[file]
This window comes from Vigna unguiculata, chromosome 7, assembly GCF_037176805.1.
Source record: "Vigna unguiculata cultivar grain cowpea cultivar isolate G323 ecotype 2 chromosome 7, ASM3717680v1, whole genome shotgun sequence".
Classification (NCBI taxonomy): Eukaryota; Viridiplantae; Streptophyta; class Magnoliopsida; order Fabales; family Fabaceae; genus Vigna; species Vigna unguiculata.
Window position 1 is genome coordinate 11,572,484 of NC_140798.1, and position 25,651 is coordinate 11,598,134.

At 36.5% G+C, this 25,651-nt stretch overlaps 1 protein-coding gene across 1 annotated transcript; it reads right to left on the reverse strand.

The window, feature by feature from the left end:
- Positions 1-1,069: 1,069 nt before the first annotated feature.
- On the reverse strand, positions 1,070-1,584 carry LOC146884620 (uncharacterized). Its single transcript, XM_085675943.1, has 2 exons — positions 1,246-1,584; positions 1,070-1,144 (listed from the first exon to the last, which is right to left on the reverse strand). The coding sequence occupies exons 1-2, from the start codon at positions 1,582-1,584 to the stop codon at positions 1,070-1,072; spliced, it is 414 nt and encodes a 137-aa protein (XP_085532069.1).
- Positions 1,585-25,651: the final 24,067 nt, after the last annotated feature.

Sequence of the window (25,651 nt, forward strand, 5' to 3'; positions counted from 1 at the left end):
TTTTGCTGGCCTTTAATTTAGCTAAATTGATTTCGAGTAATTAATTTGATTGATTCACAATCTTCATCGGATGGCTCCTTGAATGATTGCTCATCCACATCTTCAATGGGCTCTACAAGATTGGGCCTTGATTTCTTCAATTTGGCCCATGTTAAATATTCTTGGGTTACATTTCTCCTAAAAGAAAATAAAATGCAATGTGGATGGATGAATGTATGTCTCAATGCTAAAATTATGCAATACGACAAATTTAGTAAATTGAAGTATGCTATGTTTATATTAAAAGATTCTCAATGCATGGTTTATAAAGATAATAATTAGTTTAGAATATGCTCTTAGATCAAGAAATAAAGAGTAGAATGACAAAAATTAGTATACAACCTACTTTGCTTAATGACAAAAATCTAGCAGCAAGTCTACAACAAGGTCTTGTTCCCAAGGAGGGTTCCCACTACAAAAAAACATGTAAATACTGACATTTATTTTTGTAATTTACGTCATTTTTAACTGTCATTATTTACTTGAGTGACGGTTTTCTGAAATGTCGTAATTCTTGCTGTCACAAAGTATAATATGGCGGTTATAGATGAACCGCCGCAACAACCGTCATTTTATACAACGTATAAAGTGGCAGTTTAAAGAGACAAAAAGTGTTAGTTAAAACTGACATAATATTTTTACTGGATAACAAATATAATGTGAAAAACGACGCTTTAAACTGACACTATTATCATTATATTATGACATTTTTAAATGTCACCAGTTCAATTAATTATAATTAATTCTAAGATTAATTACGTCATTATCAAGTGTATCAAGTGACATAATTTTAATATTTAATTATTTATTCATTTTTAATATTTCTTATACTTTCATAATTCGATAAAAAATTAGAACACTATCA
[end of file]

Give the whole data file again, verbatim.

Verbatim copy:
This window comes from Vigna unguiculata, chromosome 7, assembly GCF_037176805.1.
Source record: "Vigna unguiculata cultivar grain cowpea cultivar isolate G323 ecotype 2 chromosome 7, ASM3717680v1, whole genome shotgun sequence".
Classification (NCBI taxonomy): Eukaryota; Viridiplantae; Streptophyta; class Magnoliopsida; order Fabales; family Fabaceae; genus Vigna; species Vigna unguiculata.
Window position 1 is genome coordinate 11,572,484 of NC_140798.1, and position 25,651 is coordinate 11,598,134.

At 36.5% G+C, this 25,651-nt stretch overlaps 1 protein-coding gene across 1 annotated transcript; it reads right to left on the reverse strand.

The window, feature by feature from the left end:
- Positions 1-1,069: 1,069 nt before the first annotated feature.
- On the reverse strand, positions 1,070-1,584 carry LOC146884620 (uncharacterized). Its single transcript, XM_085675943.1, has 2 exons — positions 1,246-1,584; positions 1,070-1,144 (listed from the first exon to the last, which is right to left on the reverse strand). The coding sequence occupies exons 1-2, from the start codon at positions 1,582-1,584 to the stop codon at positions 1,070-1,072; spliced, it is 414 nt and encodes a 137-aa protein (XP_085532069.1).
- Positions 1,585-25,651: the final 24,067 nt, after the last annotated feature.

Sequence of the window (25,651 nt, forward strand, 5' to 3'; positions counted from 1 at the left end):
TTTTGCTGGCCTTTAATTTAGCTAAATTGATTTCGAGTAATTAATTTGATTGATTCACAATCTTCATCGGATGGCTCCTTGAATGATTGCTCATCCACATCTTCAATGGGCTCTACAAGATTGGGCCTTGATTTCTTCAATTTGGCCCATGTTAAATATTCTTGGGTTACATTTCTCCTAAAAGAAAATAAAATGCAATGTGGATGGATGAATGTATGTCTCAATGCTAAAATTATGCAATACGACAAATTTAGTAAATTGAAGTATGCTATGTTTATATTAAAAGATTCTCAATGCATGGTTTATAAAGATAATAATTAGTTTAGAATATGCTCTTAGATCAAGAAATAAAGAGTAGAATGACAAAAATTAGTATACAACCTACTTTGCTTAATGACAAAAATCTAGCAGCAAGTCTACAACAAGGTCTTGTTCCCAAGGAGGGTTCCCACTACAAAAAAACATGTAAATACTGACATTTATTTTTGTAATTTACGTCATTTTTAACTGTCATTATTTACTTGAGTGACGGTTTTCTGAAATGTCGTAATTCTTGCTGTCACAAAGTATAATATGGCGGTTATAGATGAACCGCCGCAACAACCGTCATTTTATACAACGTATAAAGTGGCAGTTTAAAGAGACAAAAAGTGTTAGTTAAAACTGACATAATATTTTTACTGGATAACAAATATAATGTGAAAAACGACGCTTTAAACTGACACTATTATCATTATATTATGACATTTTTAAATGTCACCAGTTCAATTAATTATAATTAATTCTAAGATTAATTACGTCATTATCAAGTGTATCAAGTGACATAATTTTAATATTTAATTATTTATTCATTTTTAATATTTCTTATACTTTCATAATTCGATAAAAAATTAGAACACTATCA